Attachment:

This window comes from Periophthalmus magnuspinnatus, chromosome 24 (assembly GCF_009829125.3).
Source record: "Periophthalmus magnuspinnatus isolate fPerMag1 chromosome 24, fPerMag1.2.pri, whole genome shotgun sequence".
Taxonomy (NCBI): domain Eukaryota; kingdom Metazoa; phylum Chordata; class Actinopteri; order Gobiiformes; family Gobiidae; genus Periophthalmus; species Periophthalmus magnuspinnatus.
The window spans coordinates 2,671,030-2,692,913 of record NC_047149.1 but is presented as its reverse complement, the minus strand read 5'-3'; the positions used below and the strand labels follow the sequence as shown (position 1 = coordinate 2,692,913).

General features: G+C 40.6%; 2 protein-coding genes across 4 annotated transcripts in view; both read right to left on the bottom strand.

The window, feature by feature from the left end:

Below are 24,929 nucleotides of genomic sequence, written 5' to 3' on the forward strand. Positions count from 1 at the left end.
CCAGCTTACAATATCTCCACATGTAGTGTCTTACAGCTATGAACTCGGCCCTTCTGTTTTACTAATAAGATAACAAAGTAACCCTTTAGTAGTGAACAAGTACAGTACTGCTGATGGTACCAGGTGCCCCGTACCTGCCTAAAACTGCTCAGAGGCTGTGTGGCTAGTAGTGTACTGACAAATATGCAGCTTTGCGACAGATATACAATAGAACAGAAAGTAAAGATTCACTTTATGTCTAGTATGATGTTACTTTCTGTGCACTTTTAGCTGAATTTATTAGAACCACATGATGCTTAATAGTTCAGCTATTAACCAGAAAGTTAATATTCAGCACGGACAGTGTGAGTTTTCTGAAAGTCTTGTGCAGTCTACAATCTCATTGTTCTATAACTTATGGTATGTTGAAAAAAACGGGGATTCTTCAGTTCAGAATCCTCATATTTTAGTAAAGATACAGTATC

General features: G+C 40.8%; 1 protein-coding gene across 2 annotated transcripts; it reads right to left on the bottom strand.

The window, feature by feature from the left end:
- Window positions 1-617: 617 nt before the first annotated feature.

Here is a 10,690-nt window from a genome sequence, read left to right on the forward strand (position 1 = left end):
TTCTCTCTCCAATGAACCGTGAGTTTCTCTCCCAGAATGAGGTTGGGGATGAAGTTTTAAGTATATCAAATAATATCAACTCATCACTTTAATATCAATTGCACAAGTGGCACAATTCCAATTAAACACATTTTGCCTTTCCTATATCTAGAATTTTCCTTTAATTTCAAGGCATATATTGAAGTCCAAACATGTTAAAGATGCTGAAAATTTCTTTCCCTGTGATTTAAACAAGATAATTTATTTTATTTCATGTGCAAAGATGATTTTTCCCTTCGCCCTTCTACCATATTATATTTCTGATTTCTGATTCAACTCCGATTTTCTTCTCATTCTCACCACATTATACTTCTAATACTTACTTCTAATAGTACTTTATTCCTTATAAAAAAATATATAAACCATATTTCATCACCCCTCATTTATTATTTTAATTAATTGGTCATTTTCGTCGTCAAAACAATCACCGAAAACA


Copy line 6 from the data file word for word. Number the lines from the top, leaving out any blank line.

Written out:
The window, feature by feature from the left end: